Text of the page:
"We commend Chairwoman Debbie Stabenow and Ranking Member Thad Cochran for their leadership in providing an exhaustive review of the 2012 Farm Bill, and we appreciate their hard work to improve the standing of wood products in USDA's biobased programs. Wood products by nature are biobased and should be eligible to compete on a level playing field with other biobased products as was originally intended by the law."
LEESBURG, VA – The American Wood Council (AWC) has revised several of its standards and design tools in response to upcoming changes to Southern Pine design values. The American Lumber Standard Committee (ALSC) Board of Review approved changes to design values for all grades and all sizes of visually graded Southern Pine and Mixed Southern Pine lumber, with a recommended effective date of June 1, 2013 to allow for their orderly implementation. The changes to AWC standards and design tools ensure they remain consistent with the new design values. Visit www.spib.org and www.southernpine.com for more details.
In advance of the implementation date, AWC has developed addenda and other updates to its standards and design tools as follows:
WASHINGTON – On Wednesday, March 6, U.S. Sens. Mark Pryor (D-AR) and Roy Blunt (R-MO) and U.S. Reps. Glenn 'GT' Thompson (R-PA) and Kurt Schrader (D-OR) introduced Senate and House versions respectively of the Forest Products Fairness Act of 2013.
If passed, this legislation would modify the definition of "biobased" materials to specifically include all forest products regardless of "newness" or "market maturity" in the United States Department of Agriculture (USDA) BioPreferred Program's voluntary labeling and government procurement initiatives.
"On behalf of the our members and the structural wood products industry, I'd like to thank Sens. Pryor and Blunt and Reps. Thompson and Schrader for their leadership to correct the arbitrary exclusion of wood products from the USDA's BioPreferred Program, and we deeply appreciate the support provided by the co-sponsors of these bills as well," said American Wood Council President and CEO Robert Glowinski. "It's misleading and does a terrible disservice to our industry to say that something made almost entirely from a biobased resource does not qualify, and we are hopeful that Congress will recognize – and correct – this shortcoming."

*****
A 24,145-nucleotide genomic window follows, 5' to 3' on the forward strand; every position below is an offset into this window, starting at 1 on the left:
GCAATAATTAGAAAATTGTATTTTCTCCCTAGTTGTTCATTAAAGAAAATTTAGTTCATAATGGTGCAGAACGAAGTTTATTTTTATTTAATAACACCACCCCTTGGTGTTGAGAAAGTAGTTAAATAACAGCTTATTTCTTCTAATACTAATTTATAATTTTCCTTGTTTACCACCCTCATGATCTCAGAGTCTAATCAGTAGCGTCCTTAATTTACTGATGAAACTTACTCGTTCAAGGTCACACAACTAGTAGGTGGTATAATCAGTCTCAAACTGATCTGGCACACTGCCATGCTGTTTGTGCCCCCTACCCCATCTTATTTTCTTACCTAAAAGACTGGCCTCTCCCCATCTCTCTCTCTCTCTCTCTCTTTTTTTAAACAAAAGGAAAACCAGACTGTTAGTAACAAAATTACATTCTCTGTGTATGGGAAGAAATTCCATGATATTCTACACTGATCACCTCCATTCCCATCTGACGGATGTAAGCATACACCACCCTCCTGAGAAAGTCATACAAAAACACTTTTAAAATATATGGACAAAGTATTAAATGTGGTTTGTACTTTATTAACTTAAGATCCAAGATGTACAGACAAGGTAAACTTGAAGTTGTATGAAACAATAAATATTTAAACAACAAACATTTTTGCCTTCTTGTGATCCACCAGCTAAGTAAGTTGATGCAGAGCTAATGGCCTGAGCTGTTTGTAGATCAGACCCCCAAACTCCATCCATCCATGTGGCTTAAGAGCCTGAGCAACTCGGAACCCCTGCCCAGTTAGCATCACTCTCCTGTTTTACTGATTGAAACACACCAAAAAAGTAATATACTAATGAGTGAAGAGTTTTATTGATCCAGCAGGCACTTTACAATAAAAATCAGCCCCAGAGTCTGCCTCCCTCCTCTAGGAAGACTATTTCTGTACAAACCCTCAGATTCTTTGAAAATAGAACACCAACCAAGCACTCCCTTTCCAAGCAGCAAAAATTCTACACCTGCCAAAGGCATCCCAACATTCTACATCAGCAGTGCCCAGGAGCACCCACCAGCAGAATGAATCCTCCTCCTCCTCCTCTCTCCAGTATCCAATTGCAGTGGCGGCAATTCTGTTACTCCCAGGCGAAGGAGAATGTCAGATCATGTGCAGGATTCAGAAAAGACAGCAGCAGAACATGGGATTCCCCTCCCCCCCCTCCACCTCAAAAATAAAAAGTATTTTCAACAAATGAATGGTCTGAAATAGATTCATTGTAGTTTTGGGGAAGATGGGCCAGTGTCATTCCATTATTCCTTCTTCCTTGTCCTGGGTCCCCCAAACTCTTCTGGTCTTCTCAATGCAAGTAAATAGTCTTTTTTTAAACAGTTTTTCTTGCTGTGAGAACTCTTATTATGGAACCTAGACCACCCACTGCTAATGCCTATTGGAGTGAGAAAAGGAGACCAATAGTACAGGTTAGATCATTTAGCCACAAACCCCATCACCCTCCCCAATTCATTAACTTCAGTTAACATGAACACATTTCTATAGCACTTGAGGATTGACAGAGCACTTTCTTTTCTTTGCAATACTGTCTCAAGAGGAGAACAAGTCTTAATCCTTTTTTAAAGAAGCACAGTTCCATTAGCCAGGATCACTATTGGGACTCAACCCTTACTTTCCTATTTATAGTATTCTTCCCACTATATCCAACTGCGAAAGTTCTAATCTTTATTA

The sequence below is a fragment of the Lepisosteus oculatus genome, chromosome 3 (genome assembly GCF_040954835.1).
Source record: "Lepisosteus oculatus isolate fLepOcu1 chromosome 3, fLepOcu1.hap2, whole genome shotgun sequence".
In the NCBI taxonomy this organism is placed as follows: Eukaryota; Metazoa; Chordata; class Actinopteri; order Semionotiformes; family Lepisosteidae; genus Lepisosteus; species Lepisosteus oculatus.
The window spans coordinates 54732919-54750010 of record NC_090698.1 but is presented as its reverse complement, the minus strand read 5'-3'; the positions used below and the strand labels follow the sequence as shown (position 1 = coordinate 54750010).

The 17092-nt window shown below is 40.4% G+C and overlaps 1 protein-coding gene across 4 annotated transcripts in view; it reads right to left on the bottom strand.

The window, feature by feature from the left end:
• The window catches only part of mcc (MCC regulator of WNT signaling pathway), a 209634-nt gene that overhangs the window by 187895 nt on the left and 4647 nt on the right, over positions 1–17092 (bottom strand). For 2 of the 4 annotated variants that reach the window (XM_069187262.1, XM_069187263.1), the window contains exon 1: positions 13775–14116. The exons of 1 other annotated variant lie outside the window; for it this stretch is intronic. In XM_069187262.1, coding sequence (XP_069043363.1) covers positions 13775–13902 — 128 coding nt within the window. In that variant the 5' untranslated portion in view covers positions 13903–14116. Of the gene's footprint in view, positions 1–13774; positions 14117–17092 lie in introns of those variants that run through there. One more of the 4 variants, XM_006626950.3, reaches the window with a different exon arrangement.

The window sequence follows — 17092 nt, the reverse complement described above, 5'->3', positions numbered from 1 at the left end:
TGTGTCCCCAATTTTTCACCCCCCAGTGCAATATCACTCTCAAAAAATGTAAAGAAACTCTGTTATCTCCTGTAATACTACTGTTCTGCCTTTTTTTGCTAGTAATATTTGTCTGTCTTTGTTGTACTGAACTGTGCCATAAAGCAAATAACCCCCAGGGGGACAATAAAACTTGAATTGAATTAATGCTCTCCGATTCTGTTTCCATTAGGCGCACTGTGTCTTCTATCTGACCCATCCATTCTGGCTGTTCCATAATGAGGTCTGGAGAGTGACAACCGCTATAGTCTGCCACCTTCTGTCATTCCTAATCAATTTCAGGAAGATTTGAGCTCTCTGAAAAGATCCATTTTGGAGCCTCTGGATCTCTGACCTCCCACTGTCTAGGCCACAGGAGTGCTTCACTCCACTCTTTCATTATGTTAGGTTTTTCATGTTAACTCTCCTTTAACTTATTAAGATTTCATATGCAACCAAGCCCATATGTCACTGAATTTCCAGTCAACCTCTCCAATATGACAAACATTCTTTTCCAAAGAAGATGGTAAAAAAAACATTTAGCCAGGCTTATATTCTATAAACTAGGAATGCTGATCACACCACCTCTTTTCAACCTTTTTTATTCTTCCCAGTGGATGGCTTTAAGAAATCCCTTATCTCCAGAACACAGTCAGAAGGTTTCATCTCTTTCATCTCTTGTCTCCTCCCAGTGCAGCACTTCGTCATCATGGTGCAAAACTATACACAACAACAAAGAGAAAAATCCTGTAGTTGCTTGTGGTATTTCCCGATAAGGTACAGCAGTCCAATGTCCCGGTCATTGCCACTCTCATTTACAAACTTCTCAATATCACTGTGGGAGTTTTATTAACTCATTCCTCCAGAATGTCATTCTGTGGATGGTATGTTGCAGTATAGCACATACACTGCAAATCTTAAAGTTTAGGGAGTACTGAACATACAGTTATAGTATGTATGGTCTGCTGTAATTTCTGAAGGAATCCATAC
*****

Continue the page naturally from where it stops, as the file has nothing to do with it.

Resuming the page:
The USDA BioPreferred Program was originally enacted as part of the 2002 Farm Bill to help consumers identify and use biobased products. Products with as little as 25 percent biobased content are recognized under the program's current implementation guidelines, while many traditional wood products that have up to 100 percent biobased content are not.
These bills clarify that USDA should recognize forest products as biobased and will ensure a competitive marketplace for all products with biobased content, including wood.
MONTRÉAL, QUÉBEC — FPInnovations - in collaboration with the American Wood Council (AWC), the United States (U.S.) Forest Products Laboratory, APA, and U.S. WoodWorks - has published a guide to cross‐laminated timber (CLT) applications in the U.S. Developed for building professionals, the publication provides technical information and illustrates CLT applications adapted to current codes and standards.
The multi-disciplinary, peer-reviewed CLT Handbook is designed to provide technical information for the design, construction, and implementation of CLT systems, encouraging adoption and selection of wood-based solutions in general in residential, non-residential, and multi-story construction. The U.S. CLT Handbook can be downloaded at www.masstimber.com and is available for sale at www.awc.org.
"Thanks to partnerships like these, we can demonstrate the viability of innovative technologies, with a view to marketing new products or developing new markets. The CLT Handbook is a green construction jewel and another example of FPInnovations' contribution to transforming the forest products industry. FPInnovations is continuing to assume its leadership role by paving the way to wood‐based, living solutions," says FPInnovations President and Chief Executive Officer (CEO) Pierre Lapointe.
"A proposed code change advocated by AWC to expand the use of CLT through the building code's heavy timber construction classification was approved by the International Code Council in late 2012. The recently approved change will lead the way for new U.S. markets for this emerging wood product in non-residential buildings," said AWC President and CEO Robert Glowinski. "This classification will allow 50 percent taller and larger CLT buildings than previously permitted and was precipitated by development of the manufacturing standard for the product by APA and demonstration of its fire performance in tests conducted by FPInnovations and AWC."
Developed in Europe and currently being used in Canada, CLT is gaining popularity around the globe for residential and non‐residential applications.